These distinctions are important under the GDPR as it requires transparency of your personal data processing. Without going into detail it’s also worth knowing that there are different obligations on the organisations who undertake these different roles and most importantly that each is linked with regard to obligation and liability, and in some cases the liability can be multiplied rather than reduced.
A second gotcha is consent. Automatic opt-in is not permitted under the GDPR. If you want someone’s consent, for example, to provide them a monthly update they should provide consent that is specific to that purpose. Remember too that if you’re processing under the legal basis of consent, individual also have the right to withdraw that consent in which case you are obliged to stop processing the personal data for the purposes for which consent was collected in the first instance.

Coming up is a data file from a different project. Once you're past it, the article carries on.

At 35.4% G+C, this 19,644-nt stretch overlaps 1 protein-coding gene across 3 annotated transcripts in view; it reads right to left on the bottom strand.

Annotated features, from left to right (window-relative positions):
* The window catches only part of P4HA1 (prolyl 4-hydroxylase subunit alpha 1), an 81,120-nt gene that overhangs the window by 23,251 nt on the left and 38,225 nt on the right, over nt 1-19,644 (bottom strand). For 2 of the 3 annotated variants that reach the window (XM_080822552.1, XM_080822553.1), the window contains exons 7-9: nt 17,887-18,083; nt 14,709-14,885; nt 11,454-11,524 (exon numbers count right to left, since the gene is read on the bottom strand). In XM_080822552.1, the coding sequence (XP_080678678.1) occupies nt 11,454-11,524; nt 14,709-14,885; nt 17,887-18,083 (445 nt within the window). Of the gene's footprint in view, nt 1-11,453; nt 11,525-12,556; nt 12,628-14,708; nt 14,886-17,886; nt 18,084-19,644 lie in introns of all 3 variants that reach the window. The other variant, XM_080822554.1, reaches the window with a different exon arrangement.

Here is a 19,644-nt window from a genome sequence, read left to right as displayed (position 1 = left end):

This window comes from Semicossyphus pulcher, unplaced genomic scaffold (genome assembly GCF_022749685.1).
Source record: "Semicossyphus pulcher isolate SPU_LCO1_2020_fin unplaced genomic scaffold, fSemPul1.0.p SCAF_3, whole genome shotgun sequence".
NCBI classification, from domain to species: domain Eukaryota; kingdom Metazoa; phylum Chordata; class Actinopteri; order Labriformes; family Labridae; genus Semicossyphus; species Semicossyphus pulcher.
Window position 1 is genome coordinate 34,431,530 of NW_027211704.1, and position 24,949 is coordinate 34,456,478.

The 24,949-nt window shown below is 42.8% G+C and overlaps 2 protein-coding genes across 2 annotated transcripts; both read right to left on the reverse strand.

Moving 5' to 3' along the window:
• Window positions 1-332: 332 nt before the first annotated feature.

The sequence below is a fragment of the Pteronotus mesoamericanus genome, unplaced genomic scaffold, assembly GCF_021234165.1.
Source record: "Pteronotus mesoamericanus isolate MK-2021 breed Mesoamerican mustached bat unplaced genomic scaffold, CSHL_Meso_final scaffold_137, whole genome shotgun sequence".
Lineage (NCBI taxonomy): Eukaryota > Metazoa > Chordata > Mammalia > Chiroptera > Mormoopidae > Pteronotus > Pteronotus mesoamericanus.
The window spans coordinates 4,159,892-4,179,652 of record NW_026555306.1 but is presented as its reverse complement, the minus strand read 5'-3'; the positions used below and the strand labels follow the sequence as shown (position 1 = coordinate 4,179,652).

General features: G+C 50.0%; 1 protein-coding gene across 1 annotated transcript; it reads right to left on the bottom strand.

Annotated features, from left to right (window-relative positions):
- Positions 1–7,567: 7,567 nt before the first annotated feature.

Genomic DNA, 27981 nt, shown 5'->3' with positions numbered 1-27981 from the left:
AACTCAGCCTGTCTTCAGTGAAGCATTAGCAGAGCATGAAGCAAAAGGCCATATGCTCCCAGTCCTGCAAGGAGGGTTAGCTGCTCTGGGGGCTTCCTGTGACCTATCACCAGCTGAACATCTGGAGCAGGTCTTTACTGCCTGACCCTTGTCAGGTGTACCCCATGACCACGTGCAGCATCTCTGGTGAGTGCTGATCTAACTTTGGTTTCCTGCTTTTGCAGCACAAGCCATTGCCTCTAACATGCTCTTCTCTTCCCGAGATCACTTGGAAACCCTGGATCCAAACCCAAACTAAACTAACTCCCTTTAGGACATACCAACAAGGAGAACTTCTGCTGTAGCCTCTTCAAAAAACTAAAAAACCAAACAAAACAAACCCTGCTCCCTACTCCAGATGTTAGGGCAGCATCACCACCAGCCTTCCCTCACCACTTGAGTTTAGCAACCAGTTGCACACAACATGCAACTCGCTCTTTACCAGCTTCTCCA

The Privacy Act defines consent as express consent or implied consent- clearly a big jump from the GDPR definition.
The third gotcha is the DPIA (data protection impact assessment). This has a relative in the Privacy Act in that the Australian Information Commissioner (AIC) has the power to conduct privacy assessments of APP entities (organisations or authorities – as a matter of interest in the EU at the moment [and putting Brexit aside] there are some 28 member states and approximately 47 data protection authorities roughly equivalent to the OAIC).